There are all kinds of reasons for spinoffs, as I discussed in my recent commentary. The two biggest: transparency and focus. Investors get clearer information about big company's individual business divisions; at the same time, spinoffs separate businesses that don't make sense being under the same ownership.
Admittedly, from an investor's perspective there is no such thing as too much transparency. But upping the information quality of Hewlett's financials doesn't necessarily call for a bust-up. We are not talking about a corporate jumblea laGeneral Electric
Moreover, advantages exist for keeping the businesses clumped together. PCs and printers go hand in hand -- they share a lot of the same core technology, plus common distribution and marketing channels. There is little to suggest that the two get in each other's way at all. Dell Computer's
Besides, doing the splits can be painful. Dividing expenses like R&D and the cost of maintaining a global presence would add to the overall costs of doing business -- without adding any revenues. To experience full upside from a spinoff, investors might have to wait an awfully long time before the process is completed.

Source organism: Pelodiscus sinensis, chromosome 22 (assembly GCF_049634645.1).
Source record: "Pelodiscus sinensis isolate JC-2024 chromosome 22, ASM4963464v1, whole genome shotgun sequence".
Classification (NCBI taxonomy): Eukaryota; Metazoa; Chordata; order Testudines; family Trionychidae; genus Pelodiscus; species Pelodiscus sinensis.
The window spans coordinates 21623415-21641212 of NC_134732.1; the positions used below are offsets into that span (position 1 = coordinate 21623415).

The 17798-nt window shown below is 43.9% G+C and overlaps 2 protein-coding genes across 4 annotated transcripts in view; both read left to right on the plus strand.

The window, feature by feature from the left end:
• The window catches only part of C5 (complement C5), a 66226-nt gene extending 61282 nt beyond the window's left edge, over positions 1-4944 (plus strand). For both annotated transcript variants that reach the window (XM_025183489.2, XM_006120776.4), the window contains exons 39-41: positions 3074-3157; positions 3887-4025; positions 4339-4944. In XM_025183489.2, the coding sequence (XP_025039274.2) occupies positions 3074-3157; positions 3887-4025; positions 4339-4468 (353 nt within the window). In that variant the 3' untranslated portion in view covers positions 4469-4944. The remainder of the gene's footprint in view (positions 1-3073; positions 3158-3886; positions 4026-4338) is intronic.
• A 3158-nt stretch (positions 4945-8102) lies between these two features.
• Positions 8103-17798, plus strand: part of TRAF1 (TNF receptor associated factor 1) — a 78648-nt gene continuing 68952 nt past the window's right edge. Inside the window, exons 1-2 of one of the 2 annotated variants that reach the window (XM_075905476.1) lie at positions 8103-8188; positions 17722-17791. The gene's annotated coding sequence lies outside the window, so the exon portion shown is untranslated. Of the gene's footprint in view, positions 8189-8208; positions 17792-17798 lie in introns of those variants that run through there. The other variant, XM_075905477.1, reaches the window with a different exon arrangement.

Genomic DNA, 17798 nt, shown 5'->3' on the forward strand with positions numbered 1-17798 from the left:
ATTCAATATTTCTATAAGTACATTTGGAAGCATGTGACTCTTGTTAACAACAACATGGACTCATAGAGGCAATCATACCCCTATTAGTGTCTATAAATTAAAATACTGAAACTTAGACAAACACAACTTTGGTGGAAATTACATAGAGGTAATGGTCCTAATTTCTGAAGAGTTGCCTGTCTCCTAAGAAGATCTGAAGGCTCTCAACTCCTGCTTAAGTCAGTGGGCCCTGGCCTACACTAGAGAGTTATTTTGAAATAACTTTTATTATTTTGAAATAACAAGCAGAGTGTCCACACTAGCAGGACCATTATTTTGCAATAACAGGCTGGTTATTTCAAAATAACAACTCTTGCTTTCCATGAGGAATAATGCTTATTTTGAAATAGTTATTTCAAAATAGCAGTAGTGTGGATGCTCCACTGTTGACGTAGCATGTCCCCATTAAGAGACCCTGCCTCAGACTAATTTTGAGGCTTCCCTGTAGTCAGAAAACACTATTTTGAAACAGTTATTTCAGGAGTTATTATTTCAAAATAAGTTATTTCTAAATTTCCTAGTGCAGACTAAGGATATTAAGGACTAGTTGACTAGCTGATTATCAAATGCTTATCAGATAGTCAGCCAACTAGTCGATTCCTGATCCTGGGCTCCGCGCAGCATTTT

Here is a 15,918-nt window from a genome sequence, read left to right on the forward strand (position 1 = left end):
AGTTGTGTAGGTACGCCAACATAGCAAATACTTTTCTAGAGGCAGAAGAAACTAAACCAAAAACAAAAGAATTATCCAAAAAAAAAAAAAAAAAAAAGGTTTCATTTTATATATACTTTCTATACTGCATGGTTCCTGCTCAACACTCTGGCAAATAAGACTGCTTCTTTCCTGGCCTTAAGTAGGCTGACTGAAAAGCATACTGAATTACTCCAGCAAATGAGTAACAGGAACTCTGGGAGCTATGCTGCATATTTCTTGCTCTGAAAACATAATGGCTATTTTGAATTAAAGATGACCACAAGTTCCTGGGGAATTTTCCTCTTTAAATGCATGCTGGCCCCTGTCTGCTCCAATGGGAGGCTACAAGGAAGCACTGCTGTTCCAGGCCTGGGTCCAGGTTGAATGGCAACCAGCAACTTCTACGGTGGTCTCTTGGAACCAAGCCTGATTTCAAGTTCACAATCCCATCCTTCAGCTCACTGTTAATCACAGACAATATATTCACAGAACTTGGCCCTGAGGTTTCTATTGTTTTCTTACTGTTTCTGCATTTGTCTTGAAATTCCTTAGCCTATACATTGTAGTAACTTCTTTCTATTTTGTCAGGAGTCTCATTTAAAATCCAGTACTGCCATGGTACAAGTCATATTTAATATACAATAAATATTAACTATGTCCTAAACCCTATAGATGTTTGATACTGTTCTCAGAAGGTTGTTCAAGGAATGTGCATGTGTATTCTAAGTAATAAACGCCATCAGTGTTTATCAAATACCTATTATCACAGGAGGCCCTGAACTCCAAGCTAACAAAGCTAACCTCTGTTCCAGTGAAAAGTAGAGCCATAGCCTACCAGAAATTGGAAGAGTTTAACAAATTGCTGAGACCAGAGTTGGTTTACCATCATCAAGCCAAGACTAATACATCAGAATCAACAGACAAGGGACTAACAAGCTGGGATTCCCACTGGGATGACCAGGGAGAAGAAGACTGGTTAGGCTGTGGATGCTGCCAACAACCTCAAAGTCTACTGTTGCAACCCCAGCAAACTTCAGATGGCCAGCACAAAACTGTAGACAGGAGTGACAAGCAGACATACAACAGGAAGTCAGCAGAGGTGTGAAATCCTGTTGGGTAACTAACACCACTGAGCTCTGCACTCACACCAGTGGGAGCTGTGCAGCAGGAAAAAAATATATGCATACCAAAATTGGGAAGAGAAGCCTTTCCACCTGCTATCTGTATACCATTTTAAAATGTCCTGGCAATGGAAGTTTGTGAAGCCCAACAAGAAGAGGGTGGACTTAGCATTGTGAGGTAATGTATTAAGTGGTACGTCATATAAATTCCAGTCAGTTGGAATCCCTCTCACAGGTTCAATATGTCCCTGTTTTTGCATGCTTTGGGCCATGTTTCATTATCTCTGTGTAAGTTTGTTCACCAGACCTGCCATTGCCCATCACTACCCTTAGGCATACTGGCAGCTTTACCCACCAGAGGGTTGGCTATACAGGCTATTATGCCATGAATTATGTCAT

Merrill Lynch's Mr. Milunovich -- not to mention many Hewlett-Packard shareholders -- thinks something needs to be done to revive the shares. Agreed. But a spinoff is not the thing to do the trick.
Fool contributor Ben McClure hails from the Great White North. Ben owns shares in Dell.
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